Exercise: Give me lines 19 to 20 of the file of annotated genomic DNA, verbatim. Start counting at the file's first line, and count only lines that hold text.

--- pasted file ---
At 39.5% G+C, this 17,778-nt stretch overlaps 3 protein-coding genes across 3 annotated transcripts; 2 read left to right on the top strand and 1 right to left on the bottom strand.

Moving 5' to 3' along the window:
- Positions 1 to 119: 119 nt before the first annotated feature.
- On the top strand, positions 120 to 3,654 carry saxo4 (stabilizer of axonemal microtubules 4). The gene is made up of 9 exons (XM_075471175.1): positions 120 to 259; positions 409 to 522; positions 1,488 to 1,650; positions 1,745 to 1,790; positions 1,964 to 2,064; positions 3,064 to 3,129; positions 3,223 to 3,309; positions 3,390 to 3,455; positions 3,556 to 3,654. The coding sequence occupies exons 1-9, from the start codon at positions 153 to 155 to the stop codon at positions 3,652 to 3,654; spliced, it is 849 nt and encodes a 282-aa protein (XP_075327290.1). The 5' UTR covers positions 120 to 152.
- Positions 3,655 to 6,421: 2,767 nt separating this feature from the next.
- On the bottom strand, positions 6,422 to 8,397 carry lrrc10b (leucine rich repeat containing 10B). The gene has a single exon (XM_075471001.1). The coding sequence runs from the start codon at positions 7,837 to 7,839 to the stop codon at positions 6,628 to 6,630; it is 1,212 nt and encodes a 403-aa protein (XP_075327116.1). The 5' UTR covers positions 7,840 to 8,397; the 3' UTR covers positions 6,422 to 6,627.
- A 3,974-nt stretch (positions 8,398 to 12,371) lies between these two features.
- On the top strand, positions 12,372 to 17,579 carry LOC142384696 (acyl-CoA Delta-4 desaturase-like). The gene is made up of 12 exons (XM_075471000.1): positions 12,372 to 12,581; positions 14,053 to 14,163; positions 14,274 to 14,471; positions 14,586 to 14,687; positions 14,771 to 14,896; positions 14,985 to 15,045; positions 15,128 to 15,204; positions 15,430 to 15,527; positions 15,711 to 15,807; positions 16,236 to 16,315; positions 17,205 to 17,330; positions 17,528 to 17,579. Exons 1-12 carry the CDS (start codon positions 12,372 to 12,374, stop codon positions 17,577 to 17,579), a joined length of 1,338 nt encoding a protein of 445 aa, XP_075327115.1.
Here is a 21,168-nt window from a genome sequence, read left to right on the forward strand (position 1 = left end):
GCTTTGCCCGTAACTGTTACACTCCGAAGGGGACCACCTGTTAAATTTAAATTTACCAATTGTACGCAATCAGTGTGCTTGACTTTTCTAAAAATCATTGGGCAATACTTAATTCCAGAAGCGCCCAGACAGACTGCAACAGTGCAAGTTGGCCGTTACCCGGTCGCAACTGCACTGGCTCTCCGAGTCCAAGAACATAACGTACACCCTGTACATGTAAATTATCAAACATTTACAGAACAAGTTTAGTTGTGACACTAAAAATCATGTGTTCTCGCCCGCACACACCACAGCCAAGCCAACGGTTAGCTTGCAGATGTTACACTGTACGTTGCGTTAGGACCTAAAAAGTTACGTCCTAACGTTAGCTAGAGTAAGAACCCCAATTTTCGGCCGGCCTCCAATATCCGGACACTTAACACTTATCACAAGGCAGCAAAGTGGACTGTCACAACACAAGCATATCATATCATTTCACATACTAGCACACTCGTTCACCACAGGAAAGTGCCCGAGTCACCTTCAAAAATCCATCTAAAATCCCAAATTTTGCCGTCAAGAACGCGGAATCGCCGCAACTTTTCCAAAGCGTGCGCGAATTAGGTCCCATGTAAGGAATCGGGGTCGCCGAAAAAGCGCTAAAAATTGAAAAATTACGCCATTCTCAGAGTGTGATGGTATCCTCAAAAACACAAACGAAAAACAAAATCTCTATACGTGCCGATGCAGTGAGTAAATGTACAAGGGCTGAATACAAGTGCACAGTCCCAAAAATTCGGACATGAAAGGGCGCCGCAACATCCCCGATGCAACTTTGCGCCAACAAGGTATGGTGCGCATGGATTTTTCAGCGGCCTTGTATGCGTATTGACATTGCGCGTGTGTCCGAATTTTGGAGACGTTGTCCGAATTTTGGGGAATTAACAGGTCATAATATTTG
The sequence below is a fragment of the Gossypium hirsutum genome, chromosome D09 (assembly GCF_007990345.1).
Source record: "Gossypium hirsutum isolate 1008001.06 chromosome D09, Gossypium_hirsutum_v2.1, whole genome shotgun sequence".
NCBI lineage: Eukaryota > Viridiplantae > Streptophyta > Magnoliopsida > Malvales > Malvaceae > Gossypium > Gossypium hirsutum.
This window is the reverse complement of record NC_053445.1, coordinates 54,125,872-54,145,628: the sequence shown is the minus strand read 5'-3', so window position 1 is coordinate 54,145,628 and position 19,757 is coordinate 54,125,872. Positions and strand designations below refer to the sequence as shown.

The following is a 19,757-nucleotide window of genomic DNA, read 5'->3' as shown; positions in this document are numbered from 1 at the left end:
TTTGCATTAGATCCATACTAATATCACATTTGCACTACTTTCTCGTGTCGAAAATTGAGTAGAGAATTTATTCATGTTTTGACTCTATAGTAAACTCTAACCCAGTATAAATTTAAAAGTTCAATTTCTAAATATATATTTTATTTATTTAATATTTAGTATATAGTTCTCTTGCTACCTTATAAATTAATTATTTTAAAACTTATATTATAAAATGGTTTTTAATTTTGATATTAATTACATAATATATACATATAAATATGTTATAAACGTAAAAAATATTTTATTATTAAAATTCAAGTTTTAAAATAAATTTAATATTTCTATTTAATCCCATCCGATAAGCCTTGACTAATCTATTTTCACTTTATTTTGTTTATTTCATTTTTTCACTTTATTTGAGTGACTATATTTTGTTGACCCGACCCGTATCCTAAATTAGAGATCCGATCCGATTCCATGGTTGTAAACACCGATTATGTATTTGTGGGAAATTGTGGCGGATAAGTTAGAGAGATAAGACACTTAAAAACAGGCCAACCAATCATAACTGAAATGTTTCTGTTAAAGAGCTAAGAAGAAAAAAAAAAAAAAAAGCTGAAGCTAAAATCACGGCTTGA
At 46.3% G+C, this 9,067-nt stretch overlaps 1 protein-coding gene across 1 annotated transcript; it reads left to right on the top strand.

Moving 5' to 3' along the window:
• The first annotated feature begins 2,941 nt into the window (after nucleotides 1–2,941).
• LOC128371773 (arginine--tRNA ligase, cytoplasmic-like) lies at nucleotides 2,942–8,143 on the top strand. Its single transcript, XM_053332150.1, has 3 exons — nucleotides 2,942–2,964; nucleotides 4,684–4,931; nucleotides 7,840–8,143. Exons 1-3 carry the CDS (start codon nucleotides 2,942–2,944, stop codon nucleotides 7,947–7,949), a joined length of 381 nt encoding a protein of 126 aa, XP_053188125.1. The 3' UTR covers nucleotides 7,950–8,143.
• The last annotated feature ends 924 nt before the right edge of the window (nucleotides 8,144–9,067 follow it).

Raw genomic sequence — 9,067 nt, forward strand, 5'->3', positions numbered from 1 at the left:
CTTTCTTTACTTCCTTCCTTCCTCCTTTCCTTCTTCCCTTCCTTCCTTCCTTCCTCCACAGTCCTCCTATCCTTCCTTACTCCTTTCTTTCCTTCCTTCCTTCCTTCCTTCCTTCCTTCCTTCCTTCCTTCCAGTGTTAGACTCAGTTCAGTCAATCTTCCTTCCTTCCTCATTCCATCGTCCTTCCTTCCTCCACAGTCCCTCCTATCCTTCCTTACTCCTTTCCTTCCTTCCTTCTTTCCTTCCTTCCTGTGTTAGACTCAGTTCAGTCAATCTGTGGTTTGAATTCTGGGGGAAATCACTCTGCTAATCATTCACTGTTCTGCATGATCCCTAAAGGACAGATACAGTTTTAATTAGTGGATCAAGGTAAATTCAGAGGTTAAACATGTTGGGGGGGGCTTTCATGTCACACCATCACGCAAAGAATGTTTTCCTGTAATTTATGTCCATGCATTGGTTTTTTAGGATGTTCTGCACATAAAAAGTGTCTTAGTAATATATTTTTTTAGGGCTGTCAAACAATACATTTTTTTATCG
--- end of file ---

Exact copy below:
• The first annotated feature begins 2,941 nt into the window (after nucleotides 1–2,941).
• LOC128371773 (arginine--tRNA ligase, cytoplasmic-like) lies at nucleotides 2,942–8,143 on the top strand. Its single transcript, XM_053332150.1, has 3 exons — nucleotides 2,942–2,964; nucleotides 4,684–4,931; nucleotides 7,840–8,143. Exons 1-3 carry the CDS (start codon nucleotides 2,942–2,944, stop codon nucleotides 7,947–7,949), a joined length of 381 nt encoding a protein of 126 aa, XP_053188125.1. The 3' UTR covers nucleotides 7,950–8,143.